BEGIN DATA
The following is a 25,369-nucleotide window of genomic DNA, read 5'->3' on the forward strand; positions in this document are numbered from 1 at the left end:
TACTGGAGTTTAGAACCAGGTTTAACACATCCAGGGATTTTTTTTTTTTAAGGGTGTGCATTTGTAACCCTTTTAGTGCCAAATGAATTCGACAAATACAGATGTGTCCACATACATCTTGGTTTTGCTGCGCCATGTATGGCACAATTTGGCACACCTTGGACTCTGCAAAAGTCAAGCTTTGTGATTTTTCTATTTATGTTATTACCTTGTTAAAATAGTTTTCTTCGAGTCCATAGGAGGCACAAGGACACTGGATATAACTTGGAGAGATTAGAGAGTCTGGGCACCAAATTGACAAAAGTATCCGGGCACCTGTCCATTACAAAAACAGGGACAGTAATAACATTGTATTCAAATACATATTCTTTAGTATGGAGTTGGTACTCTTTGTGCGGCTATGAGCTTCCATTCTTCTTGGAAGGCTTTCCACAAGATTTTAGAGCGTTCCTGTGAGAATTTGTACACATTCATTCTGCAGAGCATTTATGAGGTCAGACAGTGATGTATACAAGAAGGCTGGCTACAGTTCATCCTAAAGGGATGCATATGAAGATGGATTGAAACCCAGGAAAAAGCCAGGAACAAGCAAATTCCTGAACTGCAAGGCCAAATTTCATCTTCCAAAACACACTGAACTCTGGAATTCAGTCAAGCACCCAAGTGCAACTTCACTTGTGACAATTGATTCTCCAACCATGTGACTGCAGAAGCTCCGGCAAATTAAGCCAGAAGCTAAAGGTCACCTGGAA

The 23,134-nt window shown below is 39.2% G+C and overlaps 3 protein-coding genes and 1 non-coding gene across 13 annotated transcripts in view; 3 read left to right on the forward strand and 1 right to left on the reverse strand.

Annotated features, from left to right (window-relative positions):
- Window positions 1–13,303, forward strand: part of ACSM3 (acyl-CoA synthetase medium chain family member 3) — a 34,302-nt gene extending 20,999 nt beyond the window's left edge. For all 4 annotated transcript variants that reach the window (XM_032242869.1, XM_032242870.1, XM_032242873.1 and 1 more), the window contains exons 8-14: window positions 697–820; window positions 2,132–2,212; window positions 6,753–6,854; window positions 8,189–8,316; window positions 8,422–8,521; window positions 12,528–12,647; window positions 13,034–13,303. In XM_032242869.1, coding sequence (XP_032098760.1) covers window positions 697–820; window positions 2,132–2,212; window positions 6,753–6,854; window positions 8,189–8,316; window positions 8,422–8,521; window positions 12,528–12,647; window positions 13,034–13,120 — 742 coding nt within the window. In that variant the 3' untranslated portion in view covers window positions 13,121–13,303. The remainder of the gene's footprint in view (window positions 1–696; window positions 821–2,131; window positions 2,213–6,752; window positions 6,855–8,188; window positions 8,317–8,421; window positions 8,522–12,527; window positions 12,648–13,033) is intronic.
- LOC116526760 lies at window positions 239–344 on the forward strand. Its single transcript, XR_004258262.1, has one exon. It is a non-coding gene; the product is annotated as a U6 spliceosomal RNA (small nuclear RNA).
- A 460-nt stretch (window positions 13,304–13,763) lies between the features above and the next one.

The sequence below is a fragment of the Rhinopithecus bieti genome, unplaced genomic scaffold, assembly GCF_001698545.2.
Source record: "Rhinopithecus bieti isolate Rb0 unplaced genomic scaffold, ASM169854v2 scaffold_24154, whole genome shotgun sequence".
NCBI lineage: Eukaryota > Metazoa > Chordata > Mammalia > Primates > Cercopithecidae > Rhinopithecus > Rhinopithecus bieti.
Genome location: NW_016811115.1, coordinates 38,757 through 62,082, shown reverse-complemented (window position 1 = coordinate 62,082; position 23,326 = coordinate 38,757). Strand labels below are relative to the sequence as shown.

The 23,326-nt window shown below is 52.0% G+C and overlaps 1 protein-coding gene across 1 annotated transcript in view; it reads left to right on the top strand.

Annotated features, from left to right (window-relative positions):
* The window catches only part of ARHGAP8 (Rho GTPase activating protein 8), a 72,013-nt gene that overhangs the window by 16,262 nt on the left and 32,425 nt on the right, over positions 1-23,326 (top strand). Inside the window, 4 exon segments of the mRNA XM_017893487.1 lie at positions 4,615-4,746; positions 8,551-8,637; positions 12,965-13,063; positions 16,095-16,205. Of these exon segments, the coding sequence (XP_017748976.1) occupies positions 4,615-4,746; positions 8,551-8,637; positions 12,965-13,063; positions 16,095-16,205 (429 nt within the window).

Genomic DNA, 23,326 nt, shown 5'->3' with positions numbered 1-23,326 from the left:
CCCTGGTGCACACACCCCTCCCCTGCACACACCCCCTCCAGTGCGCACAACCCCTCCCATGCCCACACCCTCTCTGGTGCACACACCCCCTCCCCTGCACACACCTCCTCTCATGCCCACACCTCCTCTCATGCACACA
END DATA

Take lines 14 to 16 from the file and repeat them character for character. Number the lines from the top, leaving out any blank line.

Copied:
* The window catches only part of ARHGAP8 (Rho GTPase activating protein 8), a 72,013-nt gene that overhangs the window by 16,262 nt on the left and 32,425 nt on the right, over positions 1-23,326 (top strand). Inside the window, 4 exon segments of the mRNA XM_017893487.1 lie at positions 4,615-4,746; positions 8,551-8,637; positions 12,965-13,063; positions 16,095-16,205. Of these exon segments, the coding sequence (XP_017748976.1) occupies positions 4,615-4,746; positions 8,551-8,637; positions 12,965-13,063; positions 16,095-16,205 (429 nt within the window).

Genomic DNA, 23,326 nt, shown 5'->3' with positions numbered 1-23,326 from the left:
CCCTGGTGCACACACCCCTCCCCTGCACACACCCCCTCCAGTGCGCACAACCCCTCCCATGCCCACACCCTCTCTGGTGCACACACCCCCTCCCCTGCACACACCTCCTCTCATGCCCACACCTCCTCTCATGCACACA